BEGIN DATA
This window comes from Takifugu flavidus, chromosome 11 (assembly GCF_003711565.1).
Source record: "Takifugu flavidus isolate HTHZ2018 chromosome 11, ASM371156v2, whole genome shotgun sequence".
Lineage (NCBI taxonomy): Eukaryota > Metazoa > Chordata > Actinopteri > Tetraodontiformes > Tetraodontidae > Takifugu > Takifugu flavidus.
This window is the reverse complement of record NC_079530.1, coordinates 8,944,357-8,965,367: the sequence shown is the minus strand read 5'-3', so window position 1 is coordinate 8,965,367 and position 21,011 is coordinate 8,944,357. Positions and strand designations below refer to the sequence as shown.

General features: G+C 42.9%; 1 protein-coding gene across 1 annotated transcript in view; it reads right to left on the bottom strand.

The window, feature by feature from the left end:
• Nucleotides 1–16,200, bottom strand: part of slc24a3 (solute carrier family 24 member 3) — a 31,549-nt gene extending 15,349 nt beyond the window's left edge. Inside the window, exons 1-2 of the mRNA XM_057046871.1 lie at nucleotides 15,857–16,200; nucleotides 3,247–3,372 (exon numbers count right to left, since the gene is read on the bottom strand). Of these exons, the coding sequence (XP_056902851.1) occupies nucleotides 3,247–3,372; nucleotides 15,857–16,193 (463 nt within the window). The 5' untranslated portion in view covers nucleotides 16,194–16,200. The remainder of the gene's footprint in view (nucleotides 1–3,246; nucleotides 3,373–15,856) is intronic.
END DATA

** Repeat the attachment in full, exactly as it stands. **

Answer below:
This window comes from Takifugu flavidus, chromosome 11 (assembly GCF_003711565.1).
Source record: "Takifugu flavidus isolate HTHZ2018 chromosome 11, ASM371156v2, whole genome shotgun sequence".
Lineage (NCBI taxonomy): Eukaryota > Metazoa > Chordata > Actinopteri > Tetraodontiformes > Tetraodontidae > Takifugu > Takifugu flavidus.
This window is the reverse complement of record NC_079530.1, coordinates 8,944,357-8,965,367: the sequence shown is the minus strand read 5'-3', so window position 1 is coordinate 8,965,367 and position 21,011 is coordinate 8,944,357. Positions and strand designations below refer to the sequence as shown.

General features: G+C 42.9%; 1 protein-coding gene across 1 annotated transcript in view; it reads right to left on the bottom strand.

The window, feature by feature from the left end:
• Nucleotides 1–16,200, bottom strand: part of slc24a3 (solute carrier family 24 member 3) — a 31,549-nt gene extending 15,349 nt beyond the window's left edge. Inside the window, exons 1-2 of the mRNA XM_057046871.1 lie at nucleotides 15,857–16,200; nucleotides 3,247–3,372 (exon numbers count right to left, since the gene is read on the bottom strand). Of these exons, the coding sequence (XP_056902851.1) occupies nucleotides 3,247–3,372; nucleotides 15,857–16,193 (463 nt within the window). The 5' untranslated portion in view covers nucleotides 16,194–16,200. The remainder of the gene's footprint in view (nucleotides 1–3,246; nucleotides 3,373–15,856) is intronic.